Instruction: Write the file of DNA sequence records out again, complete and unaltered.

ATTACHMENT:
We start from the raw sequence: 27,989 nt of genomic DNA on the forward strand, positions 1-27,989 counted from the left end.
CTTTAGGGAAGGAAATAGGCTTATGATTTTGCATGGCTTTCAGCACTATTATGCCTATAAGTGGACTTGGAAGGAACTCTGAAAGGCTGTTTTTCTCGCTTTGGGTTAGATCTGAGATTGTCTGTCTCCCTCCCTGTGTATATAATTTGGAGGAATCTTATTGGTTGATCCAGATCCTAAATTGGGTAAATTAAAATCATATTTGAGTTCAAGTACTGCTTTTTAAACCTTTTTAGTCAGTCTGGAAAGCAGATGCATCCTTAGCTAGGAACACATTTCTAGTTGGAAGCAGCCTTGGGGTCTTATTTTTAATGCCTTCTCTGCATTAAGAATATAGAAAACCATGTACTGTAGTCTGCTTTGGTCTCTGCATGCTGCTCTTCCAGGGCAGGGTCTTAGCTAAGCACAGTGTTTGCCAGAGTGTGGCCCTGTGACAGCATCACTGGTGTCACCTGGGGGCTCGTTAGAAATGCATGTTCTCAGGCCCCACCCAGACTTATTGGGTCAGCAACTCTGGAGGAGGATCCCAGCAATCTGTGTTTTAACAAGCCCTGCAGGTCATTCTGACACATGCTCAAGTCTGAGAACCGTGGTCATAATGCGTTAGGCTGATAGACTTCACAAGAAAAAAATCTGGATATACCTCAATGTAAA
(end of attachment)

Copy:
We start from the raw sequence: 27,989 nt of genomic DNA on the forward strand, positions 1-27,989 counted from the left end.
CTTTAGGGAAGGAAATAGGCTTATGATTTTGCATGGCTTTCAGCACTATTATGCCTATAAGTGGACTTGGAAGGAACTCTGAAAGGCTGTTTTTCTCGCTTTGGGTTAGATCTGAGATTGTCTGTCTCCCTCCCTGTGTATATAATTTGGAGGAATCTTATTGGTTGATCCAGATCCTAAATTGGGTAAATTAAAATCATATTTGAGTTCAAGTACTGCTTTTTAAACCTTTTTAGTCAGTCTGGAAAGCAGATGCATCCTTAGCTAGGAACACATTTCTAGTTGGAAGCAGCCTTGGGGTCTTATTTTTAATGCCTTCTCTGCATTAAGAATATAGAAAACCATGTACTGTAGTCTGCTTTGGTCTCTGCATGCTGCTCTTCCAGGGCAGGGTCTTAGCTAAGCACAGTGTTTGCCAGAGTGTGGCCCTGTGACAGCATCACTGGTGTCACCTGGGGGCTCGTTAGAAATGCATGTTCTCAGGCCCCACCCAGACTTATTGGGTCAGCAACTCTGGAGGAGGATCCCAGCAATCTGTGTTTTAACAAGCCCTGCAGGTCATTCTGACACATGCTCAAGTCTGAGAACCGTGGTCATAATGCGTTAGGCTGATAGACTTCACAAGAAAAAAATCTGGATATACCTCAATGTAAA